Upon entry into the European Union, countries become members of the Economic and Monetary Union (EMU), with a derogation from adopting the euro as their currency (that is, each country joining the EU commits to replace its national currency with the euro, but can choose when to request permission to do so). For most of these countries, adopting the euro will entail major economic change. This paper examines likely economic developments and policy challenges for the five former transition countries in central Europe--the Czech Republic, Hungary, Poland, the Slovak Republic, and Slovenia--that joined the European Union in May 2004 and operate under independent monetary policies but have not yet achieved policy convergence with the rest of the euro area.
Mr. Stéphane Cossé, Mr. Johannes Mueller, Mr. Jean Le Dem, and Mr. Jean A. P. Clément
Developments in the countries of the CFA franc zone in the aftermath of the January 1994 devaluation of the CFA franc are reviewed in this paper. Following a summary of the new adjusment strategy, the papers describes the progress made and the difficulties encountered during 1994 and early 1995 in implementing the programs supported by use of IMF resources.
Mr. R. B. Johnston, Mrs. Piroska M Nagy, Mr. Roy Pepper, Mr. Mauro Mecagni, Ms. Ratna Sahay, Mr. Mario I. Bléjer, and Mr. Richard J Hides
This study reviews Albania's historical and political background, as well as economic developments in 1991. It describes the centrally planned economic system up to the onset of reform and analyzes economic performance in the 1980s.
América Central ha concitado creciente atención como una región que se está integrando exitosamente a la economía mundial. Este estudio examina -entre otras cosas- las implicaciones macroeconómicas y fiscales del Acuerdo de Libre Comercio con Estados Unidos (CAFTA-RD), y se destaca que este acuerdo impulsará el proceso de integración. Sin embargo, a fin de potenciar al máximo los beneficios en términos de un crecimiento sostenible más acelerado, reducción de la pobreza y progreso social, la región también debe llevar adelante ambiciosas reformas estructurales que consoliden la estabilidad macroeconómica y aseguren condiciones atractivas para la inversión, a la vez que se intensifica la cooperación regional en materia de recaudación y administración de impuestos, sistemas financieros y estadísticas.
Mr. Valerio Crispolti, Ms. Era Dabla-Norris, Mr. Jun I Kim, Ms. Kazuko Shirono, and Mr. George C. Tsibouris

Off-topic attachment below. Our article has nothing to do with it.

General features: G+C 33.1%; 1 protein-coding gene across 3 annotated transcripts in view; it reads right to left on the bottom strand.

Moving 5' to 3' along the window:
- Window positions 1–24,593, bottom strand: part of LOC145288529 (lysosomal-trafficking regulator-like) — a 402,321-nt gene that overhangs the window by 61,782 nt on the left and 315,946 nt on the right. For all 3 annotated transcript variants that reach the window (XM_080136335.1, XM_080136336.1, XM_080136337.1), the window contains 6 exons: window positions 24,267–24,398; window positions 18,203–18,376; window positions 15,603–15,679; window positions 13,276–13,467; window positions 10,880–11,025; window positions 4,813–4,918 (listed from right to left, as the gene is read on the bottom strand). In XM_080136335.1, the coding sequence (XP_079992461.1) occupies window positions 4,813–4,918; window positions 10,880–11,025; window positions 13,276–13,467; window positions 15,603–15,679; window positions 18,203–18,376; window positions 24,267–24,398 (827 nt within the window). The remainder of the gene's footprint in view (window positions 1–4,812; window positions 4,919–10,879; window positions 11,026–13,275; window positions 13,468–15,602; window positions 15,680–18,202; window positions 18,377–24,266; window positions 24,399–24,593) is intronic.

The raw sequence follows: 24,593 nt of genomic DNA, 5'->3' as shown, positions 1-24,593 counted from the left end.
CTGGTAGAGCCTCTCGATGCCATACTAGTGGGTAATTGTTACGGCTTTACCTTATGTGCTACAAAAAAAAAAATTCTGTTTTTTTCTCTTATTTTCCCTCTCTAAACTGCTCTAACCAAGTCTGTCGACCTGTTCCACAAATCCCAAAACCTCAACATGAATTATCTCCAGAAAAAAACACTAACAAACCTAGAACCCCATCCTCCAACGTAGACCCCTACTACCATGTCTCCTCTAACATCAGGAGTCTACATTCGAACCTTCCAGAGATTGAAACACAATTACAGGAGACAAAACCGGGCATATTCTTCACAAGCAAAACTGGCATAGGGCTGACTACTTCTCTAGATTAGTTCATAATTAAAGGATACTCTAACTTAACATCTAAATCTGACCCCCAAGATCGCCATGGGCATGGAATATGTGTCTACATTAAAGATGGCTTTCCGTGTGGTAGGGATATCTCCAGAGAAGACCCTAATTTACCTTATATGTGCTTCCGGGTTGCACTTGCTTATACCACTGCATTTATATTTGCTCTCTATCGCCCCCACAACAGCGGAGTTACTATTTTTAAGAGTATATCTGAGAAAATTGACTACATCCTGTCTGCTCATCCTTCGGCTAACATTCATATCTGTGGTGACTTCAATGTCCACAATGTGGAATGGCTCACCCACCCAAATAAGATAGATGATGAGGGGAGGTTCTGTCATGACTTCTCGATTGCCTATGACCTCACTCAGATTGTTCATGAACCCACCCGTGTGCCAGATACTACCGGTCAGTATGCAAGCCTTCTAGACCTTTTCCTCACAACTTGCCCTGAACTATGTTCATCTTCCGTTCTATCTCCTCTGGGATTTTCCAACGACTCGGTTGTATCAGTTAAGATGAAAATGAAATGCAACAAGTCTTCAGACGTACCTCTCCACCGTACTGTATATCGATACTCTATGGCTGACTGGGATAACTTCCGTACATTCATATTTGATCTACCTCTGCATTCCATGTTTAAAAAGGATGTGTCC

Low-income countries routinely experience exogenous disturbances—sharp swings in the terms of trade, export demand, natural disasters, and volatile financial flows—that contribute to higher volatility in aggregate output and consumption compared with other countries. Assessing Reserve Adequacy in Low-Income Countries presents the findings of an analysis of a range of external shocks faced by these countries, beginning with a discussion of the impact of external shocks on macroeconomic growth, volatility, and welfare. Although sound macroeconomic and prudential policy frameworks are the first line of defense for limiting vulnerability, international reserves constitute the main form of self-insurance against such shocks. The evidence suggests that low-income countries with reserve coverage above three months of imports were better able to smooth consumption and absorption in the face of external shocks compared with those with lower reserve holdings. The analysis also points to the importance of country characteristics and vulnerabilities in assessing reserve adequacy.
Central America has received growing attention as a region that is integrating successfully into the global economy. This paper examines—among other things—the macroeconomic and fiscal implications of the Free Trade Agreement with the United States (CAFTA-DR), noting that the agreement will provide a boost to the integration process. To maximize the benefits in terms of faster sustainable growth, poverty reduction, and social progress, however, the region also needs to press ahead with ambitious structural reforms to entrench macroeconomic stability and ensure an attractive environment for investment, while stepping up regional cooperation in the areas of taxes and tax administration, financial systems, and statistics.
Mr. Desmond Lachman, Mr. Ramana Ramaswamy, Mr. J. H. Green, Mr. Robert P. Hagemann, and Mr. Adam Bennett
Sweden's economy in the early 1990s has been characterized by a deep recession, high unemployment, a ballooning public sector budgete deficit, and a decline in the value of the currency- developments that have raised questions about the country's capacity to sustain its comprehensive welfare state. This study provides an analysis of recent economic developments in a longer-term context and assesses their implications for future policies.
Mr. Eliot Kalter, Mr. Steven T Phillips, Mr. Manmohan Singh, Mr. Mauricio Villafuerte, Mr. Rodolfo Luzio, and Marco A Espinosa-Vega
This paper presents the primary institutions and economic policies that have led to Chile’s remarkable record of stability and growth over the past twenty years. The core of this policy stance is the combination of fiscal discipline and an open trade policy regime, together with carefully sequenced financial liberalization with in a strengthened regulatory framework.Chile has succeeded in sustaining these policies-despite external and domestic forces to the contrary-because of carefully designed institutional arrangements that encourage policies oriented toward long-term success.